Ukraine Invasion Boosts Already-High Steel Prices

Russias invasion of Ukraine has roiled several major commodities markets, including those for oil and gas, wheat, fertilizer, steel, coal and vegetable oil. 

Global steel prices had already been climbing in the year before the invasion, thanks to the worlds economic recovery from the COVID-19 lockdowns and restrictions, although prices had softened in the U.S. over the past few months. In the U.S., during the lockdowns consumers bought steel-heavy appliances for their homes, catching shut-down steel mills by surprise and leading some closed mills to reopen. 

Based on revised Census Bureau data, the American Iron & Steel Institute (AISI) reported February 24 that the U.S. imported 31,476,000 net tons of steel in 2021, including 22,770,000 net tons of finished steel. These totals represent increases of 43 percent and 41 percent respectively over 2020. Final Census Bureau data for December 2021 showed total steel imports at 2,885,000 net tons, including 2,255,000 net tons of finished steel (down 0.7 percent and 4.0 net tons, respectively, vs. November revised data).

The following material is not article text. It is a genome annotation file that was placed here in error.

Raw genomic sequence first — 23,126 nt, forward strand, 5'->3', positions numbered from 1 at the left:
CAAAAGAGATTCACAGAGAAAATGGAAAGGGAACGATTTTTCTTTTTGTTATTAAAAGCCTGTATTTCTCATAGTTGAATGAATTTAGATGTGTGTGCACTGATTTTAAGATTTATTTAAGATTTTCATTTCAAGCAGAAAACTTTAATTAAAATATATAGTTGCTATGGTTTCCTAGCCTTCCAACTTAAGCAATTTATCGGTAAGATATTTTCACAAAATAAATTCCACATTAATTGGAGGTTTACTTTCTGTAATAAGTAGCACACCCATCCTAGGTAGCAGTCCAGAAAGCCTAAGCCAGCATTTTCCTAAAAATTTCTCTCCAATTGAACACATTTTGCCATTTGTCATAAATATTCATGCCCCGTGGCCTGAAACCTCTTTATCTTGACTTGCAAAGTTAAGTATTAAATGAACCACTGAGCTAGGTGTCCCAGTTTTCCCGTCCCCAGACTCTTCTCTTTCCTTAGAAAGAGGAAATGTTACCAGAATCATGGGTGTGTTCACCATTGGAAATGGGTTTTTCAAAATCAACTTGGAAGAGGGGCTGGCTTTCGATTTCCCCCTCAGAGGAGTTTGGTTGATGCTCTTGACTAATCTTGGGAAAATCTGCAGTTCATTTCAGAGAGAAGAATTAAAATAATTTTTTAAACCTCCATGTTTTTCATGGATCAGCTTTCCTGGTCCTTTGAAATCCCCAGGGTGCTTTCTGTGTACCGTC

According to World Steel, Ukraine had climbed to 9th-place among global steel exporters in 2021. A giant Ukrainian steel mill owned by Arcelor Mittal was forced to close March 3. Argus reported that prices of hot rolled coil steel could rise to between $1,300 and $1,400 a ton in the next few months. The U.S. hot rolled steel market had been softening before the invasion.

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